A cosmetic is defined in the Food, Drug and Cosmetics Act 201(i) as "(1) articles intended to be rubbed, poured, sprinkled, or sprayed on, introduced into, or otherwise applied to the human body or any part thereof for cleansing, beautifying, promoting attractiveness, or altering the appearance, and (2) articles intended for use as a component of any such articles; except that such term shall not include soap."

 

Under the FD&C Act, cosmetic products and ingredients are not subject to premarket approval by FDA, except for most color additives. Certain cosmetic ingredients are prohibited or restricted by regulation, but currently that is not the case for any cannabis or cannabis-derived ingredients. Ingredients not specifically addressed by regulation must nonetheless comply with all applicable requirements, and no ingredient – including a cannabis or cannabis-derived ingredient – cannot be used in a cosmetic if it causes the product to be adulterated or misbranded in any way. A cosmetic generally is adulterated if it bears or contains any poisonous or deleterious substance which may render it injurious to users under the conditions of use prescribed in the labeling, or under such conditions of use as are customary or usual (section 601(a) of the FD&C Act [21 U.S.C. § 361(a)]).

 

Alterola may choose to supply active ingredient(s) to cosmetic companies within the USA where it is legal to do so. However, although the company is focused upon producing low cost of goods ingredients, there is no guarantee that the company will be able to produce cosmetic ingredients at the purity required of at a cost of goods which will enable the company to compete within other suppliers of cosmetic ingredients to cosmetic companies. Alterola has no intention in producing its own cosmetic products. It may be several years before we can obtain approval and commence commercialization of such ingredients, if ever.

 

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Europe

 

The use of CBD in cosmetics is harmonized within the European Cosmetic Regulation 1223/2009, under entry 306 ‘Narcotics, natural and synthetic’ of Annex II, and has been for some time. The regulation prohibits use of cannabis and cannabis extracts in cosmetics, as they are controlled substances in Schedule I of the 1961 Single Convention on Narcotic Drugs. However, CBD specifically is not referenced in this convention. At the beginning of 2019, the European Commission (EC) added two entries to its database of cosmetics ingredients for CBD to differentiate between: CBD “derived from extract or tincture or resin of cannabis” and CBD “synthetically produced”. Both entries contain the same text: “Cannabidiol (CBD) as such, irrespective of its source, is not listed in the Schedules of the 1961 Single Convention on Narcotic Drugs. However, it shall be prohibited from use in cosmetic products (II/306) if it is prepared as an extract or tincture or resin of Cannabis in accordance with the Single Convention. Please note that national legislations on controlled substances may also apply.” Essentially, use of naturally-derived CBD from cannabis plants is prohibited in the EU but use of hemp-derived or synthetically-produced CBD is allowed. However, the Single Convention’s banned ingredients list does not include cannabis seeds or leaves without tops, meaning use of CBD derived from these parts of the cannabis plant is not currently prohibited.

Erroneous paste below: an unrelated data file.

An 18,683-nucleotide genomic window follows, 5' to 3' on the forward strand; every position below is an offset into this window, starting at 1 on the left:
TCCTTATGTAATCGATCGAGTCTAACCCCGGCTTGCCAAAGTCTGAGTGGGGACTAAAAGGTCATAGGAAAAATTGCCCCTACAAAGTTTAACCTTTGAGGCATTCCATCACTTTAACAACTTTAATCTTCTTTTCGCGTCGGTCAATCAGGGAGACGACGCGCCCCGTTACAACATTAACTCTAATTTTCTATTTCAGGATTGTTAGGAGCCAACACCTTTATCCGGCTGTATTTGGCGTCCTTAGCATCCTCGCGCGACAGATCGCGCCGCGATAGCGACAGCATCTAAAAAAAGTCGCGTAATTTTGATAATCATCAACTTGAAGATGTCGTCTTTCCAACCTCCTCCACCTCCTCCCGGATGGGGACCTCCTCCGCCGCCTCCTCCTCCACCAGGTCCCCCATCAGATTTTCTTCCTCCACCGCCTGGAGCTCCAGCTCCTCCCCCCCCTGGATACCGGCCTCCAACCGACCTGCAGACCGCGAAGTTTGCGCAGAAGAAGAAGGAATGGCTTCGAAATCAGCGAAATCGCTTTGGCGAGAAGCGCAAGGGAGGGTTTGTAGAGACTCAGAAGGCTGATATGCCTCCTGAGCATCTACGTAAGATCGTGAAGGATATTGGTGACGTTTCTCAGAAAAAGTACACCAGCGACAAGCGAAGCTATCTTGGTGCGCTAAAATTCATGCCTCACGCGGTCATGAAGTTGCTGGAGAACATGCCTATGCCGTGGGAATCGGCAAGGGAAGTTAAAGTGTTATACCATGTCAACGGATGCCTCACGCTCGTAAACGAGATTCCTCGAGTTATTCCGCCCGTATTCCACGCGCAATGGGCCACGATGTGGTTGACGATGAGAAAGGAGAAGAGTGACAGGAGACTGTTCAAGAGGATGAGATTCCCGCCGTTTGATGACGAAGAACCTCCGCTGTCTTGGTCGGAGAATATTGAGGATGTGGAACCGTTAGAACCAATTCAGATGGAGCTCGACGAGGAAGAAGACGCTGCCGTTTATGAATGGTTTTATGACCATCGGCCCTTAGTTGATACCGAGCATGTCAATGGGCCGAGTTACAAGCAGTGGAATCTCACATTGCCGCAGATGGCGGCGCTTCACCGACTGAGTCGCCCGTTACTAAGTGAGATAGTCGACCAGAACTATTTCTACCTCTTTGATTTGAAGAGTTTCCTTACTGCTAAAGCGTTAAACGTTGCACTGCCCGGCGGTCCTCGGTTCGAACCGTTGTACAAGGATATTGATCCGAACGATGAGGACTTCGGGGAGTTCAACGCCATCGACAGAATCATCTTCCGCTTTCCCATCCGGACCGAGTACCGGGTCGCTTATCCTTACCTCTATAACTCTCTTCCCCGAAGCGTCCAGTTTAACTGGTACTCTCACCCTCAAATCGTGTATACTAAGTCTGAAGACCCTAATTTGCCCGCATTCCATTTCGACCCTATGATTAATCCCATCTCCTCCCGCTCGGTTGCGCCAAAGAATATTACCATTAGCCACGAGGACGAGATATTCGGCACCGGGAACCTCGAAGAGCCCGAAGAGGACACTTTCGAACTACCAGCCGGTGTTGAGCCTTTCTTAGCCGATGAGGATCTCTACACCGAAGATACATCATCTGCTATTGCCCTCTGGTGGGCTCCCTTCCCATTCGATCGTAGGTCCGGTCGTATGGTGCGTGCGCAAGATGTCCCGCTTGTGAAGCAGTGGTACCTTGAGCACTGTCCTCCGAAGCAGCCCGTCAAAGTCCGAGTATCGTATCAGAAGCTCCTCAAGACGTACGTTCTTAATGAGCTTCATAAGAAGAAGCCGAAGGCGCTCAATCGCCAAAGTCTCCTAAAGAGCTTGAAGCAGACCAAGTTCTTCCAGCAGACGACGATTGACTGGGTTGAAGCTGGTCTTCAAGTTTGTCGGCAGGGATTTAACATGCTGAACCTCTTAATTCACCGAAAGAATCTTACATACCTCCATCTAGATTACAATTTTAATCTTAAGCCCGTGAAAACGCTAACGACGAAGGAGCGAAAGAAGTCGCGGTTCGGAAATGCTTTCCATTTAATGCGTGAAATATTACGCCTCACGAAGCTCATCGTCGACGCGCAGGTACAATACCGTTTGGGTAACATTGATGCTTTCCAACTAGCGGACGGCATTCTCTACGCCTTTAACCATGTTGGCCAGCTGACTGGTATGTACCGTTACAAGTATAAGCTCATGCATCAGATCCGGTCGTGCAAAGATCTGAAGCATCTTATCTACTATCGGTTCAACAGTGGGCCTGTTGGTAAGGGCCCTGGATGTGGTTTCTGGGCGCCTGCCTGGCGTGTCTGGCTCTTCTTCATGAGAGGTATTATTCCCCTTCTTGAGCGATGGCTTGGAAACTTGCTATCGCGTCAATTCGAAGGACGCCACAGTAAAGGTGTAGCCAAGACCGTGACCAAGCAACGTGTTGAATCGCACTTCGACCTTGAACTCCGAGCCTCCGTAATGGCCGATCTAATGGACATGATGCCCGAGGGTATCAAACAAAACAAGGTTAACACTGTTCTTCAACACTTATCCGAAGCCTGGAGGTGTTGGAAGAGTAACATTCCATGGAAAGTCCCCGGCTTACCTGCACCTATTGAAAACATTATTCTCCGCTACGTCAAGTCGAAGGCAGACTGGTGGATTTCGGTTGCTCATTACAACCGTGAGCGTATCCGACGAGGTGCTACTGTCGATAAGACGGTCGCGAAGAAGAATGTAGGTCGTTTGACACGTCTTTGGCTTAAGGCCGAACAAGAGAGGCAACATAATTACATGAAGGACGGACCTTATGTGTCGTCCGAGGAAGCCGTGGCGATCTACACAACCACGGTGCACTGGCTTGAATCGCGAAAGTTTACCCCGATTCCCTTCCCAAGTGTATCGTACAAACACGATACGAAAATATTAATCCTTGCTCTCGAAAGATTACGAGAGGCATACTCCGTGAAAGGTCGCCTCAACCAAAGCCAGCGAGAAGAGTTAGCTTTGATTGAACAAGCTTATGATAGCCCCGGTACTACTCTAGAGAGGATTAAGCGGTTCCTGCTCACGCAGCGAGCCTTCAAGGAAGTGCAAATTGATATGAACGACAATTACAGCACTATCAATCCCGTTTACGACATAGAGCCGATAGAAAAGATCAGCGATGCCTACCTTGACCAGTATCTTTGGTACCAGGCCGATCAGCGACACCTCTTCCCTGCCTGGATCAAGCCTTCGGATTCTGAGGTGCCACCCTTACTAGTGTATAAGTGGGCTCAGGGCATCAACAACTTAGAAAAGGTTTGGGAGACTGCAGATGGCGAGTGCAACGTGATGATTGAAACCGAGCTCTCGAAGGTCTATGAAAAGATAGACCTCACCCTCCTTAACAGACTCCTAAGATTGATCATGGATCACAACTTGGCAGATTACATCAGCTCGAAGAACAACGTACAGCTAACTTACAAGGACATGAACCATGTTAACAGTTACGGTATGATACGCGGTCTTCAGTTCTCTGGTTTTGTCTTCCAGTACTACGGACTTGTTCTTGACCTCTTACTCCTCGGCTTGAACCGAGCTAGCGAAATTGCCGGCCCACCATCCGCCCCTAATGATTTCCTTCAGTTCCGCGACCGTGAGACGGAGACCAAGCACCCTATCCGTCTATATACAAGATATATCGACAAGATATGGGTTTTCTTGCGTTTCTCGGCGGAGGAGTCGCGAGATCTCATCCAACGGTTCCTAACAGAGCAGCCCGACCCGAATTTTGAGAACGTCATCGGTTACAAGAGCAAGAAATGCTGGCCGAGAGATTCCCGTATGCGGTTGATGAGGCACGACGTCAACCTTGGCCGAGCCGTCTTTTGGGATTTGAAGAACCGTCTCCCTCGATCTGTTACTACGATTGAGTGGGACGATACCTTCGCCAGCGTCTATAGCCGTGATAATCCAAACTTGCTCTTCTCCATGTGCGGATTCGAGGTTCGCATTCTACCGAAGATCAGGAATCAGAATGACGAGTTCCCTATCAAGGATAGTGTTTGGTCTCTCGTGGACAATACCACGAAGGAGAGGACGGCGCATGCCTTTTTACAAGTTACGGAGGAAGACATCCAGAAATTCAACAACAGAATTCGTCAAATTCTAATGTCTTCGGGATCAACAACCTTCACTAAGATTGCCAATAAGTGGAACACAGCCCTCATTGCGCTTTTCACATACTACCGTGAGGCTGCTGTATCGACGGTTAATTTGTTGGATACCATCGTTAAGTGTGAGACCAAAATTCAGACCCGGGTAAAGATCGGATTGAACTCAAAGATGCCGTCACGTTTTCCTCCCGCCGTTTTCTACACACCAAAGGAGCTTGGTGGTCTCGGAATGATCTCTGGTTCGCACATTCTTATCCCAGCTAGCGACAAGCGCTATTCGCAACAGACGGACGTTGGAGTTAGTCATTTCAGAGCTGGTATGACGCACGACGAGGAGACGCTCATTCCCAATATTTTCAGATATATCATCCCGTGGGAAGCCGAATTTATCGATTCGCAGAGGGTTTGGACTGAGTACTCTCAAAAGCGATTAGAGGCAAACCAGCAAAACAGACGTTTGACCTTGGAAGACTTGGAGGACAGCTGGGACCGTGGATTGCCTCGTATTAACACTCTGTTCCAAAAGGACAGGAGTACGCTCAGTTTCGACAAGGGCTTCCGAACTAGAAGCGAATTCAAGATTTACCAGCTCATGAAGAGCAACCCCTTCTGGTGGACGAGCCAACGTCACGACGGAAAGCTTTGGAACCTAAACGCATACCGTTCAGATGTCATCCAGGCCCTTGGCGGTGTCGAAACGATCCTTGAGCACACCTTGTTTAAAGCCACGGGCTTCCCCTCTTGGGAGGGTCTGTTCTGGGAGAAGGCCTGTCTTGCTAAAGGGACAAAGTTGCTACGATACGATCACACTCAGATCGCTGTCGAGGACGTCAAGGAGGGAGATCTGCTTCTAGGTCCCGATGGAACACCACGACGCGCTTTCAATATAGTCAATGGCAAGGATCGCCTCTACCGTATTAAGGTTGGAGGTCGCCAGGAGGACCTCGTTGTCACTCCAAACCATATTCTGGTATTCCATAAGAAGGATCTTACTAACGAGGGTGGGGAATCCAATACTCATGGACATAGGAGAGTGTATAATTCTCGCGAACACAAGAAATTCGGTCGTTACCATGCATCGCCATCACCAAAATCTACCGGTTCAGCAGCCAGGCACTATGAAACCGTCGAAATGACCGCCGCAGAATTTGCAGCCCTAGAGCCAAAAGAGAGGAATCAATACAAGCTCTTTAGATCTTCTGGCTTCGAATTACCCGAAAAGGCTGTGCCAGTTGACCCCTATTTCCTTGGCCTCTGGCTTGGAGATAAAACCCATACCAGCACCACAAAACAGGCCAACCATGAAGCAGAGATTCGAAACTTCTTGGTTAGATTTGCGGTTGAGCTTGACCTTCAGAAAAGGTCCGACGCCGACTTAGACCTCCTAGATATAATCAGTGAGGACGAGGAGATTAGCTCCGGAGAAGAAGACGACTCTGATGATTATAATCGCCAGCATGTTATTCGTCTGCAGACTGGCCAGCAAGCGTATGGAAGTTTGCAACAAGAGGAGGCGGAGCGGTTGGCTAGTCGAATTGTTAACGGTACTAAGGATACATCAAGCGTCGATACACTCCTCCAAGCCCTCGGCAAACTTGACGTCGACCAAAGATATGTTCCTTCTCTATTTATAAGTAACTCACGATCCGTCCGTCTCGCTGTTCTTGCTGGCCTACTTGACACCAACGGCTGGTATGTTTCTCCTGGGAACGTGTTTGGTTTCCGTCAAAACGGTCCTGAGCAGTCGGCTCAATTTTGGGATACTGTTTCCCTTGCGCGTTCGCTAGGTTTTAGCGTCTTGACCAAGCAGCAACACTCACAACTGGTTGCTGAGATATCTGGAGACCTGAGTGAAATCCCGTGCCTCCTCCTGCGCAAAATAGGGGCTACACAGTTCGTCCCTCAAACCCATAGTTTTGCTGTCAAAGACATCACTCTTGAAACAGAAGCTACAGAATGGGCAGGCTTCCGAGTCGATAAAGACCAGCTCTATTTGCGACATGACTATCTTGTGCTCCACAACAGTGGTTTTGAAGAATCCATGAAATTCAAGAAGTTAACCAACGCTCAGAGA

It is Alterola’s intention to supply active ingredient(s) to cosmetic companies within the EU where it is legal to do so. However, although the company is focused upon producing low cost of goods ingredients, there is no guarantee that the company will be able to produce cosmetic ingredients at the purity required of at a cost of goods which will enable the company to compete within other suppliers of cosmetic ingredients to cosmetic companies. Alterola has no intention in producing its own cosmetic products. It may be several years before we can obtain approval and commence commercialization of such ingredients, if ever.

 

Rest of the World

 

Given the varying legal and regulated processes for regulatory approval of for cannabinoid-containing ingredients and / or products in the cosmetic sector in countries outside of the USA and Europe, Alterola will consider gaining such approval in countries / territories where it is legal to do so. These will be considered on a case-by-case basis as appropriate.

 

Employees

 

At present, there is one active employee other than our officers and directors. The officers, directors and senior managers oversee all responsibilities in corporate administration, business development and research and development. If finances permit, however, we intend to expand our current management to retain skilled directors, officers and employees with experience relevant to our business focus.

 

Property

 

We do not own any real property. We maintain our corporate offices at 47 Hamilton Square Birkenhead Merseyside CH41 5AR United Kingdom. One of the company directors has a beneficial ownership in the property, which is leased on “arm’s length” terms.

 

Legal Proceedings

 

From time to time, we may become party to various lawsuits, claims and other legal proceedings that arise in the ordinary course of our business. We are not currently a party, as plaintiff or defendant, to any legal proceedings that we believe to be material or which, individually or in the aggregate, would be expected to have a material effect on our business, financial condition or results of operation if determined adversely to us.